How to see the future

An MIT PhD reveals his process for researching the future of programming

Geoffrey uses Muse to take notes and think

Welcome back to Action Items a series in which we condense and extend interviews with interesting people into actionable bullet points — only for paid subscribers. 

 👉 Today’s Action Item is 997 words or 4 minutes and 59 seconds of actionable reading.

Geoffrey Litt spends all day inventing the future of software.

He's a software engineer and PhD candidate at MIT, and he believes everyone should be able to customize and extend the software they use every day—even if they can't program.

The problem with software today, he thinks, is that it's the same for everyone—like a hotel room we rent for the night. Instead, he wants to move us toward a world where software is like a home we own: infinitely extensible, customizable, and personal—even if you can't program.

It's an ambitious vision, at once utopian and practical. It's just on the edge of achievable without being crazy—which means, in my opinion, Geoffrey has a good chance of succeeding. But it's going to take a long time.

And that's what makes him so interesting. He operates on a different timescale from the typical startup drumbeat of finding a problem to solve, and then scaling as quickly as possible. Instead, he knows he's after something that will take a decade of deep thought and quiet iteration to realize. It comes across in the way he speaks—ask him a question and he doesn’t rattle off the first thing that comes to mind, or something that sounds like his next TEDx presentation. He’ll pause, take a moment, and really consider his answer.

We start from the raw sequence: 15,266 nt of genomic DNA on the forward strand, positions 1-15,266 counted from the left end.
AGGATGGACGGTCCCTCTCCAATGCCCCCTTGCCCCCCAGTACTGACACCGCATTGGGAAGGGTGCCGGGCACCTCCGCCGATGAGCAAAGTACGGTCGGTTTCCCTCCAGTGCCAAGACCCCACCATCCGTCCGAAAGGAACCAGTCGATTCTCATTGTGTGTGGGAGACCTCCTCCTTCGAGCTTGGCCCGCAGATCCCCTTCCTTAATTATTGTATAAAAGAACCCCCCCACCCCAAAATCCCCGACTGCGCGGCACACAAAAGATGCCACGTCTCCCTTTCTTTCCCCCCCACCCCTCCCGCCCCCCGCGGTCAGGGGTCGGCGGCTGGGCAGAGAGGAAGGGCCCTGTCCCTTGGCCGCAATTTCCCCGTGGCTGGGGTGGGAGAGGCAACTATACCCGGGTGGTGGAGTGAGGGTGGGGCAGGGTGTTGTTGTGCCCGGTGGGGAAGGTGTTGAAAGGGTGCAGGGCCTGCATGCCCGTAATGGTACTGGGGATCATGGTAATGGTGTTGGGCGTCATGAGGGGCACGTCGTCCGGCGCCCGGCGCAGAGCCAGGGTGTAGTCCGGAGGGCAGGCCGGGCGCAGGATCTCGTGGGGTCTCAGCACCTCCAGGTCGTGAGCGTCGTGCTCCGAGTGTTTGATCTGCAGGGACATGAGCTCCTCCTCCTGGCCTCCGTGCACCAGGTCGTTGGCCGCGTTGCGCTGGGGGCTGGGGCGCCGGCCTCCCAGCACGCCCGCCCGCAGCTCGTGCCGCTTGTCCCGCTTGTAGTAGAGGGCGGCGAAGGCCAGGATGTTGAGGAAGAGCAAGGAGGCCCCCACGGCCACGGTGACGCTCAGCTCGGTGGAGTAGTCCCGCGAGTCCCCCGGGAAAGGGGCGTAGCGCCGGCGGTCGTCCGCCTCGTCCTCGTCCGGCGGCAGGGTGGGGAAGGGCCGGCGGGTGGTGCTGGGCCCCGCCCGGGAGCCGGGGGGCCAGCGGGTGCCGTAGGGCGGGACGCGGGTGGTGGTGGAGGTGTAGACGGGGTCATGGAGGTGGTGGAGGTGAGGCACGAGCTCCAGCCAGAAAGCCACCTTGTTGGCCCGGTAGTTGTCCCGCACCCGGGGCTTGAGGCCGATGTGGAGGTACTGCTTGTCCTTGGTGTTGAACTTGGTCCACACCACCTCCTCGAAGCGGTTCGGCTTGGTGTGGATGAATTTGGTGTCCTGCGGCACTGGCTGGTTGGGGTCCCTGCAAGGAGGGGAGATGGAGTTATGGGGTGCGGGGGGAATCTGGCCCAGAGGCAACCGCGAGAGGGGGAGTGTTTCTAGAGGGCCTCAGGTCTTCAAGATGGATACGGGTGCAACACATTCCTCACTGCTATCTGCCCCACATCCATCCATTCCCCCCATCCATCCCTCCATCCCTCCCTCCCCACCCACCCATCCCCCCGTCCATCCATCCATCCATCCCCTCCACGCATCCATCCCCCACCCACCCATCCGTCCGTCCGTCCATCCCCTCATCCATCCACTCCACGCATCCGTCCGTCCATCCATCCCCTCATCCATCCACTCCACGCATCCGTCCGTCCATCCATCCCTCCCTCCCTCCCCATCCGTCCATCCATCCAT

My question is this: how does someone like Geoffrey see into the future and then work to build it? 

In the rest of this interview we go through Geoffrey's research process. We talk about how he takes notes on what he reads, how he writes his papers, and the projects that have come out of the research he's done thus far. 

Let's dive in! 

🧠 He keeps his calendar open for deep work

Geoffrey structures his schedule to support going deep into big research projects. Here’s his strategy:

  • Keep two to three days a week open for deep work on projects—schedule nothing else on the calendar
  • Stack meetings and conversations into two to three days a week
  • Use a paper notebook to sketch out the day, specifically an emergent planner
  • Identify three major goals for the day
  • Schedule the day by estimating how long each goal will take to accomplish and blocking out the time to do so using 15-minute increments

Geoffrey acknowledged that academia makes it much easier to control his schedule and stick to deep work days than it was when he was at a startup. 

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